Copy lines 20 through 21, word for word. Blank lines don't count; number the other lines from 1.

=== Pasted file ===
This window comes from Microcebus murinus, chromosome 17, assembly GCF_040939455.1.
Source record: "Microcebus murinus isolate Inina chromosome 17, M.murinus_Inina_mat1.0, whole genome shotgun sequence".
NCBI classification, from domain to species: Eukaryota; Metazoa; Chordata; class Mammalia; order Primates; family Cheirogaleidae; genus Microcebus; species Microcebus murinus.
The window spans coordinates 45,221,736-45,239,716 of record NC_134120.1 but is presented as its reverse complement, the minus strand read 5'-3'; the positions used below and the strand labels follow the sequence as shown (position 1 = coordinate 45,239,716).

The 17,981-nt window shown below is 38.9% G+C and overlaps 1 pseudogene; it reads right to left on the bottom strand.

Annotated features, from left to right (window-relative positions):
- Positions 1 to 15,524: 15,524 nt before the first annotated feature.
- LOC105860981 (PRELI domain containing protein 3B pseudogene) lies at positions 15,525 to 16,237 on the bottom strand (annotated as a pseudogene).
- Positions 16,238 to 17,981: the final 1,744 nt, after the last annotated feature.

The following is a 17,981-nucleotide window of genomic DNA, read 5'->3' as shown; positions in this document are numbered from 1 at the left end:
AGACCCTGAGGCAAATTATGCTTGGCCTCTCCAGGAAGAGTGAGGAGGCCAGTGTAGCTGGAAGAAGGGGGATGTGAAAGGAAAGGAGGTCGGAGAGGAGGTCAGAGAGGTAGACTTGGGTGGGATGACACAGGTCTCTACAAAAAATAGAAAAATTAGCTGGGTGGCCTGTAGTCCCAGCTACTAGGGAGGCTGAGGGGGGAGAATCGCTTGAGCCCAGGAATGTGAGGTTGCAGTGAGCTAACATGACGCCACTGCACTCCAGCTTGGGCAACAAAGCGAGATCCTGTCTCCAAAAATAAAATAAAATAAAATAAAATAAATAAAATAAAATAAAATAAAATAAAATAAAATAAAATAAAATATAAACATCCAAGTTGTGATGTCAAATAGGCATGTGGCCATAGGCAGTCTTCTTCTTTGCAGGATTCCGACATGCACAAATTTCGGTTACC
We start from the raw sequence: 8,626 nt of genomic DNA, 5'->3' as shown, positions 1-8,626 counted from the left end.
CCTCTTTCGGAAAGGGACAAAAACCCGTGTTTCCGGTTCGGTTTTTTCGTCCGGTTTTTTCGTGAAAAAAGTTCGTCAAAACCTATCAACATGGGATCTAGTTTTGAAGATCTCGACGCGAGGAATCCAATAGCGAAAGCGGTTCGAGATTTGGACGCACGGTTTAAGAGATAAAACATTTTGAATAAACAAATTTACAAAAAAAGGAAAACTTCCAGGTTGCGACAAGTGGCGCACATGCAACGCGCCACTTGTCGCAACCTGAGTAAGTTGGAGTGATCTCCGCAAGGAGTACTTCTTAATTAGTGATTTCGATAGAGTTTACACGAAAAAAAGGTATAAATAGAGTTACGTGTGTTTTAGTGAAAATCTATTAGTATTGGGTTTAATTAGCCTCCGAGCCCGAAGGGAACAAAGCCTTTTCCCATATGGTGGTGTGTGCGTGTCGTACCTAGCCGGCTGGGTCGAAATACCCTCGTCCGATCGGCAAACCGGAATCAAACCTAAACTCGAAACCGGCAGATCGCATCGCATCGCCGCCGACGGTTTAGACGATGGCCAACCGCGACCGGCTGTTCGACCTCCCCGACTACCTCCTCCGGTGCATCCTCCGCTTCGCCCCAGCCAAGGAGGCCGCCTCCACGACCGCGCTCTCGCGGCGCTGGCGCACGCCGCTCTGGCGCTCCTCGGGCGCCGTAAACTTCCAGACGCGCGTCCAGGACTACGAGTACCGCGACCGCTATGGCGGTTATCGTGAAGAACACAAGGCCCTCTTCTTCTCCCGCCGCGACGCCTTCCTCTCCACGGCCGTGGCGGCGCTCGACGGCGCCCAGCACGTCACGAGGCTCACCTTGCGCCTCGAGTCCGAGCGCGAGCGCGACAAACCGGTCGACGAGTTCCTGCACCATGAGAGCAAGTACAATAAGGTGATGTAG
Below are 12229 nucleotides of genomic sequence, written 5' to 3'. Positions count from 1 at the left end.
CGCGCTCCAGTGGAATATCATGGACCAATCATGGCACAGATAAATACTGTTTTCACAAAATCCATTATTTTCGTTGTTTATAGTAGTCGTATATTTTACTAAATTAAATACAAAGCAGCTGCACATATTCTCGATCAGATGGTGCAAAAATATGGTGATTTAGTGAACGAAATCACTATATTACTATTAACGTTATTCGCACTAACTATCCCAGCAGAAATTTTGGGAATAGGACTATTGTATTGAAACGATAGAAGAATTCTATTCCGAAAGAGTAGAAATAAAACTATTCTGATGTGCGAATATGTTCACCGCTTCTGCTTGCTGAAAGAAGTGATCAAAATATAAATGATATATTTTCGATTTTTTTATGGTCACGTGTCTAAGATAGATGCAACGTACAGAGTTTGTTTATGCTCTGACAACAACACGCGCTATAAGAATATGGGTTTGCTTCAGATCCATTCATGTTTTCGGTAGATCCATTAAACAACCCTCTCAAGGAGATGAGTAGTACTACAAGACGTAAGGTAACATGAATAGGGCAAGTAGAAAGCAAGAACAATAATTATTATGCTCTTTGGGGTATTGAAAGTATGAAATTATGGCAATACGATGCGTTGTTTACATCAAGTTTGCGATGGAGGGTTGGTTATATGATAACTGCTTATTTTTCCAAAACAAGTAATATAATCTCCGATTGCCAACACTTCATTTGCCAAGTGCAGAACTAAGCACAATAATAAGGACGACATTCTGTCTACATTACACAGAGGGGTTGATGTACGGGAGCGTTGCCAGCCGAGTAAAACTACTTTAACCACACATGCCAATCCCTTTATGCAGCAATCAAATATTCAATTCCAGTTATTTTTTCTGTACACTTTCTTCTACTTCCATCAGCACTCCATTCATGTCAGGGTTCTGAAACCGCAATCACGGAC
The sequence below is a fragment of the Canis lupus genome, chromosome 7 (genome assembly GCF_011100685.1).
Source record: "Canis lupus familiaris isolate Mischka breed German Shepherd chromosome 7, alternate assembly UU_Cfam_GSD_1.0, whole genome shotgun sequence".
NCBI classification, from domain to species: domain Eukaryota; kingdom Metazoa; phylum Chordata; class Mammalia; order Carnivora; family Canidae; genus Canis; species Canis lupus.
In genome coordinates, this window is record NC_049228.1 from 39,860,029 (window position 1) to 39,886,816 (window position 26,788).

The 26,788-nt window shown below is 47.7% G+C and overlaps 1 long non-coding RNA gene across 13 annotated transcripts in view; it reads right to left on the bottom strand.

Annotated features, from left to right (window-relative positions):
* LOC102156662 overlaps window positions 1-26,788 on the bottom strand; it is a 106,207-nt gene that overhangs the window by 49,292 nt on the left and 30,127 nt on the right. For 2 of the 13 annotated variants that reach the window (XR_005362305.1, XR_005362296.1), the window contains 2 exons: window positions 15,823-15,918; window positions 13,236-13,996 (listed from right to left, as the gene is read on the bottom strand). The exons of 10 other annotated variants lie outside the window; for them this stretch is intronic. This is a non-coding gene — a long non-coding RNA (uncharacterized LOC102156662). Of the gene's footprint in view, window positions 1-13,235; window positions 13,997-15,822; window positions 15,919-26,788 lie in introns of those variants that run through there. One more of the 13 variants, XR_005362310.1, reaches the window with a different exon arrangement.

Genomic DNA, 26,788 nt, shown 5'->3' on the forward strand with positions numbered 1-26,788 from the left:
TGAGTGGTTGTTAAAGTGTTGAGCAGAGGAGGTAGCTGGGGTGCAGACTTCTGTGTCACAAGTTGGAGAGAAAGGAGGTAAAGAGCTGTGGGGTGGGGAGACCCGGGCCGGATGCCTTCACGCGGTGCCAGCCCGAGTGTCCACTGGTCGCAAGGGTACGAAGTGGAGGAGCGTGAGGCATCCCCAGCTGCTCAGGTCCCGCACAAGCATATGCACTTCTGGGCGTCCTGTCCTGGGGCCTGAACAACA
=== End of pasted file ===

The 26,788-nt window shown below is 47.7% G+C and overlaps 1 long non-coding RNA gene across 13 annotated transcripts in view; it reads right to left on the bottom strand.

Annotated features, from left to right (window-relative positions):